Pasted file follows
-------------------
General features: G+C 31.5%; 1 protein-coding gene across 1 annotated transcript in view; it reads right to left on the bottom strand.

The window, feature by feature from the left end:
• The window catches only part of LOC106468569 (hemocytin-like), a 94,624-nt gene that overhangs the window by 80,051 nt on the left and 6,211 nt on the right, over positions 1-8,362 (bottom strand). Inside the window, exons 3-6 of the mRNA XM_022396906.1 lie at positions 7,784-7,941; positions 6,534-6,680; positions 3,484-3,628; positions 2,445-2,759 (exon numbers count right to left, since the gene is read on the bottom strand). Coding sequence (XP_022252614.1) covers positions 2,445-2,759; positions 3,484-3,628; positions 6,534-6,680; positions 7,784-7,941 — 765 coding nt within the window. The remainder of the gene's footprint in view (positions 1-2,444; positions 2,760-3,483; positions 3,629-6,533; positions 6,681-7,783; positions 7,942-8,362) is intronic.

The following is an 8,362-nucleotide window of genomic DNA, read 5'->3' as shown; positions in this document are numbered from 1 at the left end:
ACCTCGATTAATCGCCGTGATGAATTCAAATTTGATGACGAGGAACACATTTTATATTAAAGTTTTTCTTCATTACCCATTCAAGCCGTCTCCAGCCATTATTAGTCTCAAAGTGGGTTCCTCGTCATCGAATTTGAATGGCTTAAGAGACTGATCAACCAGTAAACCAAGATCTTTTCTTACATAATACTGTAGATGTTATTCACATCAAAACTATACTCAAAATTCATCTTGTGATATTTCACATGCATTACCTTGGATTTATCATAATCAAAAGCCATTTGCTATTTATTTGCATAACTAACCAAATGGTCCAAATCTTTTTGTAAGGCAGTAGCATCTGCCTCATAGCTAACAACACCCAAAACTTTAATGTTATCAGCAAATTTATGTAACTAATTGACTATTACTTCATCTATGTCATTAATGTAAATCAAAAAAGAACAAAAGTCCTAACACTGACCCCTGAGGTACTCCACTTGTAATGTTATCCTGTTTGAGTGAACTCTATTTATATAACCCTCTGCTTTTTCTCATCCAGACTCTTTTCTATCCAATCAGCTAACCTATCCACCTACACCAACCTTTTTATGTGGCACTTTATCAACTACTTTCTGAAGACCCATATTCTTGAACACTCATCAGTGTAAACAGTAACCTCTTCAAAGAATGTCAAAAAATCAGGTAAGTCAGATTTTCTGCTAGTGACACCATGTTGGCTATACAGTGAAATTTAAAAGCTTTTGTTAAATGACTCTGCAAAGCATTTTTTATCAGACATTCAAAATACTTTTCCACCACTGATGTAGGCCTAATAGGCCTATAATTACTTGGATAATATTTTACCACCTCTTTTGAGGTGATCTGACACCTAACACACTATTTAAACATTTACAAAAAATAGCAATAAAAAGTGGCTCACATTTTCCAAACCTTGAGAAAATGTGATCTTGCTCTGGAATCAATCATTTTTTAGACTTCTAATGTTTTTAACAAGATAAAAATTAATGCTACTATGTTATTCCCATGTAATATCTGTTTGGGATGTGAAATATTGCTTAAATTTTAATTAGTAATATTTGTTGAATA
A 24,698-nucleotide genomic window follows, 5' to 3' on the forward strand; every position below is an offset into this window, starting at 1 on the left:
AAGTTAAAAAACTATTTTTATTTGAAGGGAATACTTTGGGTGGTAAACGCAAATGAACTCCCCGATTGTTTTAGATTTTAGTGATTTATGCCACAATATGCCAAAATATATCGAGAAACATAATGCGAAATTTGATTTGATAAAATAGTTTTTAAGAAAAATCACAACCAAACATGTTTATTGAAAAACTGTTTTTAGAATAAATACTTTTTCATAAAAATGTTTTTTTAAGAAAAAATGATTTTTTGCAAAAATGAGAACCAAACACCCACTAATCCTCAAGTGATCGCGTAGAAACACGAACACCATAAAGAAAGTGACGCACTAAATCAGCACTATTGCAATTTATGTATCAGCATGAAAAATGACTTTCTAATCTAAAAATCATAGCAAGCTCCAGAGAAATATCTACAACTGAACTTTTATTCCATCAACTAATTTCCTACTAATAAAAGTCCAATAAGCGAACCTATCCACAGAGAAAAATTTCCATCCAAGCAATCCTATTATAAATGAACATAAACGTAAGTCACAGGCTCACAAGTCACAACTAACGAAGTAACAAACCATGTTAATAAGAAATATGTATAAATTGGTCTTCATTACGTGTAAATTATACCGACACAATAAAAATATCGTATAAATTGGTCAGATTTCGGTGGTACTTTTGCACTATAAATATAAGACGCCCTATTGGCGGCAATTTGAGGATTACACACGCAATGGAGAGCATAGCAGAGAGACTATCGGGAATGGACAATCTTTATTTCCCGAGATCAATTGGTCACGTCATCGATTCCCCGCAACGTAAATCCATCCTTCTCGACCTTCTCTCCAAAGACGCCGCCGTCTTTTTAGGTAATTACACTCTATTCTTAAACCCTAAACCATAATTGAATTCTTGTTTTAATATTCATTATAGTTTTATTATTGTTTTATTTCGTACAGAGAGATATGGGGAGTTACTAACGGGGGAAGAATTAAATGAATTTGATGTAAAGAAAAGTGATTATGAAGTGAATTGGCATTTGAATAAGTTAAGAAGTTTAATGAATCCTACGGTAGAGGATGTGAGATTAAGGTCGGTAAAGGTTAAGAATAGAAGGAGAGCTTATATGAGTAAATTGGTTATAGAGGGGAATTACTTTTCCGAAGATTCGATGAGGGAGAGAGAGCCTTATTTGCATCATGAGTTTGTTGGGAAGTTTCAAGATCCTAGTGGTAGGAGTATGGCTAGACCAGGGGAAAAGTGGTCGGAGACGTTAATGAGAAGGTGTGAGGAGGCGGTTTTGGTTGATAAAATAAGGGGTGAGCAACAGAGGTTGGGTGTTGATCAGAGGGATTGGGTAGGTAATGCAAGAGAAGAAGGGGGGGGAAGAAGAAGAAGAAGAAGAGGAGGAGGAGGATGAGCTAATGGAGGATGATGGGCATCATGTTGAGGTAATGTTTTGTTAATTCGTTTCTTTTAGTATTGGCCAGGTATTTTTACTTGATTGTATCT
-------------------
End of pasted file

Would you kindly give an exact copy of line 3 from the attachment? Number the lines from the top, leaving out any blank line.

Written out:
• The window catches only part of LOC106468569 (hemocytin-like), a 94,624-nt gene that overhangs the window by 80,051 nt on the left and 6,211 nt on the right, over positions 1-8,362 (bottom strand). Inside the window, exons 3-6 of the mRNA XM_022396906.1 lie at positions 7,784-7,941; positions 6,534-6,680; positions 3,484-3,628; positions 2,445-2,759 (exon numbers count right to left, since the gene is read on the bottom strand). Coding sequence (XP_022252614.1) covers positions 2,445-2,759; positions 3,484-3,628; positions 6,534-6,680; positions 7,784-7,941 — 765 coding nt within the window. The remainder of the gene's footprint in view (positions 1-2,444; positions 2,760-3,483; positions 3,629-6,533; positions 6,681-7,783; positions 7,942-8,362) is intronic.